SUBURBICON: Fake Smiles & Stale Cookies Doesn’t Always Win You Over
Suburbicon is a somewhat effective thriller that unfortunately squanders its potential at being a deeper film about racial tension.
A lost script from the ’80s by the Coen Brothers has found its way to the big screen, yet they’re not the ones behind the camera. George Clooney is the person taking a step behind the camera to explore this 1960’s seemingly peaceful white suburbia. However, just like the decade, Suburbicon is a film full of fake smiles and pretentious story-lines, that doesn’t always manage to draw you in.
Gardner Lodge (Matt Damon) and his son Nicky (Noah Jupe) have just suffered a terrible loss. After a couple of home invaders have killed Mr. Lodge’s wife (Julianne Moore), they must try to rebuild their lives. But as any seemingly perfect 1960s suburbia, dark secrets are ready to come out.
A Cup Of Sweet Tea With Extra Poison
Suburbicon is very much a Coen Brothers film being directed by someone else. It has the themes, the quirky, and the dark undercurrent of almost all of their films. For the most part, Clooney is successful in merging the dark ideas of the film in an eccentric style brilliantly. There’s plenty of body comedy and uncomfortable dialogue that is reminiscent of 1996’s Fargo and other Coen Brothers films.
Clooney fits this story of murder perfectly within the 1960s time frame. He brings the ’60s white peoples’ obsession with being the perfect American family to the forefront, shown through the town’s high pitch voices and fake smiles as they bake each other homecooked welcome presents. However, Clooney and the Coen Brothers are more interested when the meals go wrong or when their rose-colored glasses fall off.
And like any housewife in her kitchen, it’s here where Suburbicon is at its most comfortable, digging deeper and deeper into the secrets of our main white family and showcasing the length to which they will go to keep their perfect white picket fence lifestyle. Of course, it’s classic Coen Brothers exploring a small seemingly ideal neighborhood before very dark secrets are revealed. However, when it focuses on this aspect, it’s a solid film capable of entertaining you.
The Corpse In The Closet
Just like any 1960s family, that perfect facade will eventually disappear, and Suburbicon isn’t any different. Clooney wants to keep the ’60s aesthetic not only on screen but with the film’s construction. The various blackouts feel terribly out of place and some of the divisions don’t necessarily fit well, given the film’s tone. But it may be the 1960s inspired score that seems the most uninspired work. Shades of Psycho are sprinkled through the score which makes it feel very traditional and quite clichéd. It feels like an easy way to revisit the decade without trying too much.
As Clooney takes a liking to the era, he gets a little too absorbed. His decision to include a black family moving into a white neighborhood opens up a much-needed conversation about racial relationships and racial integration of the 1960s. I mean, it’s a real-life story, one that actually happened to the Myers’ family. However, Clooney decides to take a much different route, a more ’60s route if you may say, to his portrayal of minorities. The family is, for most of the film, silent and kept as a side story to the central white story. Even as Clooney juxtaposes both stories, they never truly connect in a meaningful way. Both story-lines are deserving of their own film, and of course, the white story-line gets the most attention.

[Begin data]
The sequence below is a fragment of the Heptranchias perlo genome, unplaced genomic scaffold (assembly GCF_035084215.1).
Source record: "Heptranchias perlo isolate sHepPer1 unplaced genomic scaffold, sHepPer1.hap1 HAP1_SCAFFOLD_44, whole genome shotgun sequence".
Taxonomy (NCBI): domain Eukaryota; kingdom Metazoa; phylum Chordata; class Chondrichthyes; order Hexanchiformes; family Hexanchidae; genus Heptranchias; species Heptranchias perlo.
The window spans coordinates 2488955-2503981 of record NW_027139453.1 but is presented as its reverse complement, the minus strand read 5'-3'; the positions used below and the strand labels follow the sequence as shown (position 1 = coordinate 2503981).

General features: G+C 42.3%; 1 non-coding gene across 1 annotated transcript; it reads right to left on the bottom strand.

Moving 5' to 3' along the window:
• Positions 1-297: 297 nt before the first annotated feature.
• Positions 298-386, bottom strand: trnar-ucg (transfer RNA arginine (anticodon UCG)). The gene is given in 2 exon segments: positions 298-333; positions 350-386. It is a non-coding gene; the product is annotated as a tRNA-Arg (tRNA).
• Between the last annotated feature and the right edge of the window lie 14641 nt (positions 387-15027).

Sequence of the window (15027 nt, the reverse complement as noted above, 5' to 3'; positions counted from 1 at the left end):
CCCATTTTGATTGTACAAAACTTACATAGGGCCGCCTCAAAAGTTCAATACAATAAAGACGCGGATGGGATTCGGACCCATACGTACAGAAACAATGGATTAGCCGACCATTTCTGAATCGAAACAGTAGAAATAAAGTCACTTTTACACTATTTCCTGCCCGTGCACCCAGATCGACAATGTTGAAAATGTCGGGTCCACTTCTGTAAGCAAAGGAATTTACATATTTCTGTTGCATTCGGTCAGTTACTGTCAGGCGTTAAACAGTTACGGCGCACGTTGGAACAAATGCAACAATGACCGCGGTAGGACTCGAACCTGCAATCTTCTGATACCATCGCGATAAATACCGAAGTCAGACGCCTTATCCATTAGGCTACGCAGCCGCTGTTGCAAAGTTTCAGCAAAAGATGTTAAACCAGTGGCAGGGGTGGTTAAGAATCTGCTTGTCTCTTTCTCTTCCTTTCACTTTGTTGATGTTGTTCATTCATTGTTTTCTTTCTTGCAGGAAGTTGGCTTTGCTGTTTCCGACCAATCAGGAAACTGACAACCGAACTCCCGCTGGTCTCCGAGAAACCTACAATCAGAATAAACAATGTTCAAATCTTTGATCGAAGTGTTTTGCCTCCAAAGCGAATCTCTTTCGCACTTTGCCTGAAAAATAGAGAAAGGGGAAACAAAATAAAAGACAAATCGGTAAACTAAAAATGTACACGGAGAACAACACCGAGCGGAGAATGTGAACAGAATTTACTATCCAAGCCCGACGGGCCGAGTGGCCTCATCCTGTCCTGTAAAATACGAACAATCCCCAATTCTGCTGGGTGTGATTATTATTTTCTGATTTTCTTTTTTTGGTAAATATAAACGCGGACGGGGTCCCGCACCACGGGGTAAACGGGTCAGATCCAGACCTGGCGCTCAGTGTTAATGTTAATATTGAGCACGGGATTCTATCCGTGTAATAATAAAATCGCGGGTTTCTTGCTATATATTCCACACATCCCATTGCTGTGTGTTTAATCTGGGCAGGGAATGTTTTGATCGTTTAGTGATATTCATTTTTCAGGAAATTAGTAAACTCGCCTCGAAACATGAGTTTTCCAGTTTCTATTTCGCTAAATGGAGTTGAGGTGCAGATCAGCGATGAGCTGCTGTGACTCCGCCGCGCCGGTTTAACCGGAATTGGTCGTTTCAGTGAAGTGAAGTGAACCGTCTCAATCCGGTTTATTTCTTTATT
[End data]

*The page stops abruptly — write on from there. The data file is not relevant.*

A Message Stuck In The 60s
Though, Clooney and the Coen Brothers are definitely trying to say a meaningful message here. However, it’s a message better suited for the people living in Suburbicon than for a 21st-century movie-goer. As they show both stories, the message of white privilege and that white people can be bad people just doesn’t feel deep enough. If you’re anyone outside the Neo-nazi white supremacy group, the message has already been delivered. Suburbicon doesn’t go that one step further or develop the theme of white privilege beyond a 1960s understanding. It just doesn’t mirror our modern day racism like Get Out so perfectly did earlier this year.
However, Suburbicon opens a conversation of how minorities keep getting the short end of the stick in Hollywood. Their stories are kept sidelined and often; their stories don’t matter at all. Clooney and the Coen Brothers can hide all they want behind their excuse of staying faithful to the ’60s decade or the shallow message of the film. But it doesn’t change the fact that a story about the first black family to move into a white neighborhood deserves to be told in an empowering manner rather than being a supporting story for white characters.
Even if Clooney goes overboard with the 1960s way, Suburbicon‘s main story remains fun and interesting. Its constant sidelining of its black characters dampens the film and never truly gets the potential that it could. But anyone who’s in love with the 1960s aesthetic will definitely get a kick out of the scenery and the set design. While I’m sad that it doesn’t bring the racial commentary to the forefront like it wants to, as a dark comedy about white suburbia, it’s solid. It’s only when the film starts silencing its black characters while trying to deliver a message about racial integration that it feels so self-defeating.
What are your thoughts on Suburbicon?
Suburbicon came out in theatres October 27.
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